Technical education was first provided in the form of evening classes at the Tamworth Road School and later the Derby Road Boy's School. When the Grammar School opened, the senior evening classes were transferred there from the Tamworth Road School. The growing need for school accommodation was highlighted when prior to the Second World War there was a scheme for the complete reorganisation of the schools in the town on the lines of the Hadow Report, which provided for the building of senior schools and which would no doubt have been fully implemented but for the outbreak of hostilities in 1939. In 1938/9 work began on the first part of the reorganisation scheme and Grange School was opened in 1940. This catered for a senior mixed department and a junior mixed and an infant department. The senior pupils being drawn from the old High Street School along with the juniors and infants. This gave the opportunity to close the High Street School, the premises and the site being disposed of to the Long Eaton Co-operative Society.
There was of course a period during the Second World War when no school building was done, but during that time Parliament had not been asleep concerning the needs of the country in the educational sphere, and the Education Act of 1944 was passed. This gave real impetus to the education system of the country. Three of the main provisions of this Act were: the raising of the school leaving age to 15 (eventually 16), the division of the educational system so far as the individual child was concerned i.e. "primary" and "secondary" education, under which it was proposed that each pupil should proceed from the primary to the secondary school, which could be one of three types, namely Grammar, Secondary Modern or Secondary Technical. The duty laid upon each Local Education Authority to submit to the Minister of Education a "development plan" for its area. This involved the complete reorganisation of the whole educaton system to bring it in line with the 1944 Act.
So far as Long Eaton is concerned the first school to be built under the development plan was the Longmoor Junior Boy's School which was opened by the Minister of Education on October 16th 1948. It was built as a matter of urgency to relieve the heavy pressure on the accommodation at the Derby Road Boy's School. Immediately after the passing of the 1944 Act it became necessary to create temporary accommodation in the form of huts at many of the schools to accommodate the additional number of pupils by reason of the raising of the school leaving age to 15 years. The development plan forms the "blueprint" for future building of schools but it is always liable to change in detail to meet the changes in population and housing development. Part of the plan outlines the future need for more primary schools in Long Eaton to meet the needs of the new housing developments. There were also plans for the development of more nursery education as the opportunity arose either by nursery classes attached to existing infant schools, or by a separate nursery school.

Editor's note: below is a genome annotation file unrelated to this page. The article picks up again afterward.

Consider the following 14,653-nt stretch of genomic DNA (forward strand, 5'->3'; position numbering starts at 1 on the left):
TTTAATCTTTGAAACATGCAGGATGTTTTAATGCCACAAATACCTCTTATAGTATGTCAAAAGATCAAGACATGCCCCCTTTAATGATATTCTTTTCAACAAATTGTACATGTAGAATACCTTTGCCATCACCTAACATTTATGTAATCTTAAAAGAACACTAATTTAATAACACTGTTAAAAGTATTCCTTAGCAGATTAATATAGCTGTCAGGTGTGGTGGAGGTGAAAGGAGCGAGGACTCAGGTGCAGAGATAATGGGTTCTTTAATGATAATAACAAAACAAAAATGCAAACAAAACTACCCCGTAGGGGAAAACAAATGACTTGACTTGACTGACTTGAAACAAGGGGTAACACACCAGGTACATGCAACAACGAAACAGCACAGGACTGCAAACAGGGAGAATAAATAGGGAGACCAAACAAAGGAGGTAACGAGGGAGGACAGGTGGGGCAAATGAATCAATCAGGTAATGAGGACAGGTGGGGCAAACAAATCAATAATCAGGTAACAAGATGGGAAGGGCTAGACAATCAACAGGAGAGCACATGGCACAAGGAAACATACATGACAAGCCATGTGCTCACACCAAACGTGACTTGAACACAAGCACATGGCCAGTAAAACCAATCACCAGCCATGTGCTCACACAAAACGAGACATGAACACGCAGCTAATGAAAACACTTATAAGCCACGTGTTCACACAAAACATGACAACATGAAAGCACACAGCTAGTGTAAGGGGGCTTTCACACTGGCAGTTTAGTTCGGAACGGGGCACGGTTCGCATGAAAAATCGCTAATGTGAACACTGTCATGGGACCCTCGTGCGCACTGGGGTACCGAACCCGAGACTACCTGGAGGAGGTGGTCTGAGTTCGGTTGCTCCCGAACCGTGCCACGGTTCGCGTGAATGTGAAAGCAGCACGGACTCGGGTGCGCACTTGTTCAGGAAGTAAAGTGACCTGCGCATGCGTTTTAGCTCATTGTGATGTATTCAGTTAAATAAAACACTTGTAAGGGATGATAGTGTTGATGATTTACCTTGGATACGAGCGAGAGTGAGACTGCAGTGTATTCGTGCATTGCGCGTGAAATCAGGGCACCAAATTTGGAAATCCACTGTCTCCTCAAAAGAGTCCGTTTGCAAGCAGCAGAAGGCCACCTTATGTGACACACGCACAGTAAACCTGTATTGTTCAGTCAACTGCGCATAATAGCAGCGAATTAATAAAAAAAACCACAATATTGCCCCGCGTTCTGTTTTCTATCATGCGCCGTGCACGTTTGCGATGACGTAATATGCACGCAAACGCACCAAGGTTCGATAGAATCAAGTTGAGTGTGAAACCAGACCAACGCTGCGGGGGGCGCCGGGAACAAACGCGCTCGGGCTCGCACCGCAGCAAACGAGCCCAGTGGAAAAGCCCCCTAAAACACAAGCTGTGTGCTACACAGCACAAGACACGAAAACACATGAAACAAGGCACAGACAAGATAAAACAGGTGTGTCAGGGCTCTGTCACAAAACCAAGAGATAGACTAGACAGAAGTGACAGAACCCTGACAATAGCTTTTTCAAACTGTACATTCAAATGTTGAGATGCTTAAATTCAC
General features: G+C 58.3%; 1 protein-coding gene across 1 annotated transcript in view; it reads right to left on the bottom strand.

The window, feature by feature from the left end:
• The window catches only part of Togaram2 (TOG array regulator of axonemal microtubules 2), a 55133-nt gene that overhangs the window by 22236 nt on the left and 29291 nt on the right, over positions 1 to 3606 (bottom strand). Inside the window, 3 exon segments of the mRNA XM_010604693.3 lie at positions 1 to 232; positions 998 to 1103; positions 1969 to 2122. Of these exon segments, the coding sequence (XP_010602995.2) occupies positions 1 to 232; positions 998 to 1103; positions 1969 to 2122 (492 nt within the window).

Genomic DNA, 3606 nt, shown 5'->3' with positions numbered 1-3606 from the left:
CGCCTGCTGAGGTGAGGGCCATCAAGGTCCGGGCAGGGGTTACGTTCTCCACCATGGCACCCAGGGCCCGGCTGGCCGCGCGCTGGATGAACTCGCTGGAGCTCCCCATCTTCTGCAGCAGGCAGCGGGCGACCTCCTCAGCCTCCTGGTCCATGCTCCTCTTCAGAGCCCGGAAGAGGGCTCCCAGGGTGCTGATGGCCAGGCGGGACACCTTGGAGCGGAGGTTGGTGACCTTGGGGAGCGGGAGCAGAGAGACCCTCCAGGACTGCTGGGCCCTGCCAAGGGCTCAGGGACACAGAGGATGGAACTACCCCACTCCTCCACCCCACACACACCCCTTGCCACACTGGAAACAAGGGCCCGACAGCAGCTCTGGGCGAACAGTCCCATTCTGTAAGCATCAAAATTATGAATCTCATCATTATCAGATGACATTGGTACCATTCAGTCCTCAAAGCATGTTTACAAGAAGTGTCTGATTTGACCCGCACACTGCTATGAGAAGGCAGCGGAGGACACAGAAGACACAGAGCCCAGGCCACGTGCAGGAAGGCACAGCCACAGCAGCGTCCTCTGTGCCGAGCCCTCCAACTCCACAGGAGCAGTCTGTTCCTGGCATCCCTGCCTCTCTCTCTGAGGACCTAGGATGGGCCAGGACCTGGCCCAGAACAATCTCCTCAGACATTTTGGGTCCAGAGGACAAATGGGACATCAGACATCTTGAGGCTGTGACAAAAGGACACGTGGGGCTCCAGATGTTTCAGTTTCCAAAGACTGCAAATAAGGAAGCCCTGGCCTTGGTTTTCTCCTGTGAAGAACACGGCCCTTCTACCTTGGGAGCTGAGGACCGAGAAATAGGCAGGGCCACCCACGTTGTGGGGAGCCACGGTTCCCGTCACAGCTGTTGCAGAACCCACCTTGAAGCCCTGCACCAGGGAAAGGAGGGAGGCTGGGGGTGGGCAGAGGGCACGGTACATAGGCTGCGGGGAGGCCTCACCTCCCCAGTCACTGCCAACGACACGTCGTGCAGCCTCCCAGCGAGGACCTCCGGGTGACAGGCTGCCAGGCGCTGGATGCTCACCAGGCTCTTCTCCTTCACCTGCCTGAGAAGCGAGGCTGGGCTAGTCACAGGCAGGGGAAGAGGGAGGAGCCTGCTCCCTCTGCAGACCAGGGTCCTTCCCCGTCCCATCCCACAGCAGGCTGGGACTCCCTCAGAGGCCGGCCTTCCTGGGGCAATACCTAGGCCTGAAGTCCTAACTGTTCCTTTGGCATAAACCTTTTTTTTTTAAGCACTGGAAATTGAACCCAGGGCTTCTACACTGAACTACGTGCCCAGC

The building of new schools was not of course the whole story of education, although it formed a convenient skeleton and the increasing emphasis placed on the physical well being of the child. Facilities for playing games, swimming, and the provision of school dinners were also main features of the plan, as was the development of the school medical service.
Distinction was lent to the educational standing of Long Eaton by Trent College, which was founded as early as 1868. In 1892 the college was remodelled along the same lines as Marlborough and Rossall, with the object of providing "a Public School Education of the highest grade at a moderate cost for the sons of clergy and laity". The school stands in its own grounds of 40 acres on the west side of town.
Later schools to be built in Long Eaton were: Harrington Junior School, St Laurence C. E. Primary School, Sawley Junior School, Sawley Infant and Nursery School, Wilsthorpe Secondary School (later Wilsthorpe Business and Enterprise College), Roper Secondary Modern School (later Long Eaton Lower School), Parklands Infant and Nursery School, Dovedale Primary School, English Martyrs R. C. Primary School. Two schools for children with special needs were also built, these were: Westbrook Special School (later Stanton Vale Special School) and Brackenfield School. In 2006 a new school was officially opened by Chancellor of the Exchequer, Mr Gordon Brown, to accommodate all the pupils from the Long Eaton Upper and Lower Schools in the same building. This state of the art school has a science and technology status and on its opening could cater for around 1100 pupils. The new school was built adjacent to the old Lower School which has now been demolished and the area has been landscaped to include new tennis courts etc. The old Upper School (previously the Grammar School) which has a Grade II listed status, has been sold for development.
At the beginning of 2007, the schools that currently exist in Long Eaton and Sawley were: